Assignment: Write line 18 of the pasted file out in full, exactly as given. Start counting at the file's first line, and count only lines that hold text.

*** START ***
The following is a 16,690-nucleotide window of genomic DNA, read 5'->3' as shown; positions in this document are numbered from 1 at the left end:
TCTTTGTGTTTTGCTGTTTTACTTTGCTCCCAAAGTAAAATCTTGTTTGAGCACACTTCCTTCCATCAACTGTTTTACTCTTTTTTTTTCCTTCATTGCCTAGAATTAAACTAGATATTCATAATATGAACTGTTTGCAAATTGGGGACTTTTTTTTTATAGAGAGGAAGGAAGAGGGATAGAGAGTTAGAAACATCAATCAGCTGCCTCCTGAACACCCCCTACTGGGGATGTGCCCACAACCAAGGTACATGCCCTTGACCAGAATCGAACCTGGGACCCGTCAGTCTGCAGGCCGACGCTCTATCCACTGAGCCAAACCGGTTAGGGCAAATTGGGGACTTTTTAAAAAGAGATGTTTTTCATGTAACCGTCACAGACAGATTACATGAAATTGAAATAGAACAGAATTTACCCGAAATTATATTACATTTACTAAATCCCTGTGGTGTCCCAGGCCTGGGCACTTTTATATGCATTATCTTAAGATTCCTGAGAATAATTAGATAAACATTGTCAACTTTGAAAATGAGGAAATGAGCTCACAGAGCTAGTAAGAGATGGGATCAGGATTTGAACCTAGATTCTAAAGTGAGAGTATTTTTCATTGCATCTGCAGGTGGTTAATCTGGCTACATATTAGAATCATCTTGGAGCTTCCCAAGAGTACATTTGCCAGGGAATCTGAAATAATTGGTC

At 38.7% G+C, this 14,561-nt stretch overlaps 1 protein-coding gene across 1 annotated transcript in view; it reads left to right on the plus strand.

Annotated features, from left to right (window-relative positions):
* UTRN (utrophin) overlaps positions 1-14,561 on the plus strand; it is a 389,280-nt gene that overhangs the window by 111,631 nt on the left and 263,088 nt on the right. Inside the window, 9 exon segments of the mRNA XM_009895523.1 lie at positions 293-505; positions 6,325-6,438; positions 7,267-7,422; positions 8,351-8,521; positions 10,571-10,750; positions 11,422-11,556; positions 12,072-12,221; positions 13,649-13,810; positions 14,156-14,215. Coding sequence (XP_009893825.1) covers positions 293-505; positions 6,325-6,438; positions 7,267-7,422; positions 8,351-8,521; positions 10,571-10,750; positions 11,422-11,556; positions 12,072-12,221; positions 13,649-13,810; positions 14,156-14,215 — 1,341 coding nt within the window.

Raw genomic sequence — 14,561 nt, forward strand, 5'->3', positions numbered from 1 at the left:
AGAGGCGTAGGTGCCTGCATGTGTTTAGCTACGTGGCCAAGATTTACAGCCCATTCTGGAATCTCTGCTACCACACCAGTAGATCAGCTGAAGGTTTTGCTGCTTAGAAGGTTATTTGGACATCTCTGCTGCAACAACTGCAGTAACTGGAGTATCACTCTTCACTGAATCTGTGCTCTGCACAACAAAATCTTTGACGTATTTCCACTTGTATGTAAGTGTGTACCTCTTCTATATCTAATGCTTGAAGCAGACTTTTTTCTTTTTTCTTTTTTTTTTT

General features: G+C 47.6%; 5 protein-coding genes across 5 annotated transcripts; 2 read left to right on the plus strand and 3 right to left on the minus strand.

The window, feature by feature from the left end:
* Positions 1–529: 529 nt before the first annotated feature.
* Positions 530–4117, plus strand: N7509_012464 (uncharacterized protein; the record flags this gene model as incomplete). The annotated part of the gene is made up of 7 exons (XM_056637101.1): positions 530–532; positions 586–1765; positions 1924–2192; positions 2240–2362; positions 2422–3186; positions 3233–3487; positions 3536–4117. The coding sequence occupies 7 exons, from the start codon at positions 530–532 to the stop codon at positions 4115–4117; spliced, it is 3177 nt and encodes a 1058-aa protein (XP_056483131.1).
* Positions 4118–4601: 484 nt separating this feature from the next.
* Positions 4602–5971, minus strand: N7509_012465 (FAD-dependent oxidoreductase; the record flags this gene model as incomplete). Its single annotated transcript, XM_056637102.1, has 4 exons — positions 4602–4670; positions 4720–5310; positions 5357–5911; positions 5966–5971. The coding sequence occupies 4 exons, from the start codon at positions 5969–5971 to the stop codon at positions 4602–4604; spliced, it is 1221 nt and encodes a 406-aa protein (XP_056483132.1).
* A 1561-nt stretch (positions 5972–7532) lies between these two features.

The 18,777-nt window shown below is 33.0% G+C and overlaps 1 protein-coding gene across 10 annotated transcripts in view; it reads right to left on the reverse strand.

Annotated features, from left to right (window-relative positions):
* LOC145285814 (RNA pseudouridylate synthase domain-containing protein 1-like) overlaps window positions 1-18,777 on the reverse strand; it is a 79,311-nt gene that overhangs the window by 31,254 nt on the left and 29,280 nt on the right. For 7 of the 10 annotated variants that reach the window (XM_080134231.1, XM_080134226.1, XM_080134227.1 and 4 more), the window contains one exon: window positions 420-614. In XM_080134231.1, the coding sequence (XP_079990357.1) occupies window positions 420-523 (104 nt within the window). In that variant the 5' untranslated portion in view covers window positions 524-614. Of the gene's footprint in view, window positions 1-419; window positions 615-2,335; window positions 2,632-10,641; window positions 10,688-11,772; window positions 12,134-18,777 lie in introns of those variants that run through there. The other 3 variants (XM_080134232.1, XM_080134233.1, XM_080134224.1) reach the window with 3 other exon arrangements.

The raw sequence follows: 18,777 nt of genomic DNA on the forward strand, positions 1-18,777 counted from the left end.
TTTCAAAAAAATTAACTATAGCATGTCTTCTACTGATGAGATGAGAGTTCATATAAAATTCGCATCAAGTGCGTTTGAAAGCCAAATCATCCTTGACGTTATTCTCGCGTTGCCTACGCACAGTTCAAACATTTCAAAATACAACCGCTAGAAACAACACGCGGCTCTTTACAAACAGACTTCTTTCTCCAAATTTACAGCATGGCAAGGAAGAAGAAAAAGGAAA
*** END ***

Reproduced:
The raw sequence follows: 18,777 nt of genomic DNA on the forward strand, positions 1-18,777 counted from the left end.